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Southeastern Massachusetts

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Title: Southeastern Massachusetts  
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Subject: List of museums in Massachusetts, List of nature centers in Massachusetts, National Register of Historic Places listings in Fall River, Massachusetts, Hockomock League, Benjamin W. Harris
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Southeastern Massachusetts

A view from New Bedford overlooking Buzzards Bay

Southeastern Massachusetts consists of those portions of Massachusetts that are, by their proximity, economically and culturally linked to Providence, Rhode Island as well as Boston. Despite the location of Cape Cod and the islands to its south, which are the southeasternmost parts of the state, they are not normally grouped in this designation.


As Southeastern Massachusetts is not an official designation, its borders are not exactly defined.

Almost certainly, it includes all of Bristol County, Massachusetts, particularly the South Coast along Buzzard's Bay, as well as Norfolk County towns on the Rhode Island border such as Bellingham, Plainville, and Wrentham and potentially some towns in Plymouth County.

The terms "Southeastern Massachusetts," "Southeastern New England", and "Southern New England" are much-used by Providence-area broadcasters and other local companies and organizations but are not used as frequently in other parts of Massachusetts.


The Southeastern Regional Planning and Economic Development District (SRPEDD) task force, which concerns Southeastern Massachusetts in its broadest definition, describes:

For this effort, southeastern [sic] Massachusetts is defined as fifty-two cities and towns from Bristol, Plymouth and Norfolk Counties. The region is geographically defined by Massachusetts Bay, Buzzards Bay, The [sic] Taunton River watershed, and its location relative to Boston, Rhode Island and Cape Cod. Bristol County, Massachusetts and Bristol County, Rhode Island are contiguous and are the only counties in the nation where Portuguese Americans make up the plurality of the population. This is due to the Portuguese-American population, the Portuguese-Brazilian population, and the Portuguese-Cape Verdean population that came to Southern New England in the 19th century to do the much needed whaling work; in fact, New Bedford is called "the Whaling City." …[it] is home to approximately one million people residing in over 1,300 square miles (3,400 km2). We have been adding 10,000 new residents and consuming 4.7 square miles (12 km2) of undeveloped land each year for the past thirty years, and new transportation improvements (commuter rail, Route 44 and Route 3 & 24 improvements) continue to attract more growth. Southeastern Massachusetts comprises several clearly defined sub-regions, including the South Shore, the South Coast and the Tri-City area around Brockton, Attleboro and Taunton. Despite the diversity within the region, the fifty-two cities and towns all have common concerns and opportunities.[1]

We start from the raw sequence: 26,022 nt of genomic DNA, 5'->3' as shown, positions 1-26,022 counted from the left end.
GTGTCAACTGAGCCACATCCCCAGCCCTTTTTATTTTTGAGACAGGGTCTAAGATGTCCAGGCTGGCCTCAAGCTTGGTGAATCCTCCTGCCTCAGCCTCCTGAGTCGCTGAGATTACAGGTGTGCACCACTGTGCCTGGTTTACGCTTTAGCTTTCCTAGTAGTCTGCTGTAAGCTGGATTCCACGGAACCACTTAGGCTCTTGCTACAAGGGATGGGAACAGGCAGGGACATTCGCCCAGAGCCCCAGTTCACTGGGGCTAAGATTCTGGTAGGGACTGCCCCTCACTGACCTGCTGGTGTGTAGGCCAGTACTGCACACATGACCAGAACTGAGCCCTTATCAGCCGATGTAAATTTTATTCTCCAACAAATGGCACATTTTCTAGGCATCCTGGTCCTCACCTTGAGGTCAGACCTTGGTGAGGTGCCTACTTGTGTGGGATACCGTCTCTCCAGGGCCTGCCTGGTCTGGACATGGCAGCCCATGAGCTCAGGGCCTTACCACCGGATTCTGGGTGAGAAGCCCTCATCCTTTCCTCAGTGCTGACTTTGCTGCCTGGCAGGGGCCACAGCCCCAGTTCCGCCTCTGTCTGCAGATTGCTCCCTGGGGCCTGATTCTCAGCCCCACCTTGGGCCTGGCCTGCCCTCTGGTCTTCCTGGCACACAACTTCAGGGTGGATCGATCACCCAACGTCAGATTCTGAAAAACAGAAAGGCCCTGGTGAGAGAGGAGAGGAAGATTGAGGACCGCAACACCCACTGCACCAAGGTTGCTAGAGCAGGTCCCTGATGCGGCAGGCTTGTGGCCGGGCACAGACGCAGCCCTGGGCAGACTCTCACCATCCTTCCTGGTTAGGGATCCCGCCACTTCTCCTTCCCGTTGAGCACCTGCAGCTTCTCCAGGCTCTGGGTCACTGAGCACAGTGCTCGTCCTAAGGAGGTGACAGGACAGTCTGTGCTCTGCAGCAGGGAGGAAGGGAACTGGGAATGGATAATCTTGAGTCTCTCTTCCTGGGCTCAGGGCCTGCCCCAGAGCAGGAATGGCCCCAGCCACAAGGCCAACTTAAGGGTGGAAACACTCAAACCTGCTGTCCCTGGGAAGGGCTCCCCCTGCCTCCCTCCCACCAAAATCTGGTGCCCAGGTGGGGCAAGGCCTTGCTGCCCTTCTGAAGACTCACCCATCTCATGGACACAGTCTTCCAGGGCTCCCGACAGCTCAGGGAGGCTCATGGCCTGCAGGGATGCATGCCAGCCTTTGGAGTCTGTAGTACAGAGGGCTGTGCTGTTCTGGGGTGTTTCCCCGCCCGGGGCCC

Brockton, New Bedford, Taunton, and Fall River are the largest cities in Southeastern Massachusetts and are close to one another in size. All four have a strong Portuguese and Cape Verdean presence. In 2000, 43.9% of Fall River residents identified as being of Portuguese heritage. This is the highest percentage of Portuguese Americans in the country. Most of the population claims to be of Azorean origin, many from São Miguel Island. There are smaller, but significant presences of other Portuguese-speaking communities, such as other Azorean Islanders, Portuguese from mainland Portugal, Madeirans, Cape Verdeans, Brazilians, and Angolans. In 2000 New Bedford had the second highest percentage of Portuguese Americans with 38.6% of residents reporting that ancestry. New Bedford is also 8.0% Cape Verdean, 4.39% African American and 7.1% Puerto Rican, and 3% were other Hispanics, In 2000 it was 75% White alone.[2]

Like most of the state, Southeastern Massachusetts is ethnically and linguistically diverse. However, Portuguese-speakers are especially well represented in this area due to a pattern of immigration that began in the 19th century and was tied to the whaling industry. Today, many people in Southeastern Massachusetts trace their ancestry to mainland Portugal, the Azores and Cape Verde. Quincy, Milton, and Randolph are all in Norfolk County and are included in the Southeastern Massachusetts definition; they are populated by Irish Americans, African Americans and Asian Americans. Irish Americans dominate Norfolk County, Bristol County and Plymouth County which has been known as the "Irish Riviera". Cape Verdean Americans, African Americans, and Irish Americans preside over Brockton, Taunton and New Bedford.[3][4]


  1. ^ (SRPEDD) task force
  2. ^ Largest Cities in Massachusetts
  3. ^ Massachusetts Alliance of Portuguese Speakers
  4. ^ University of Massachusetts, Dartmouth
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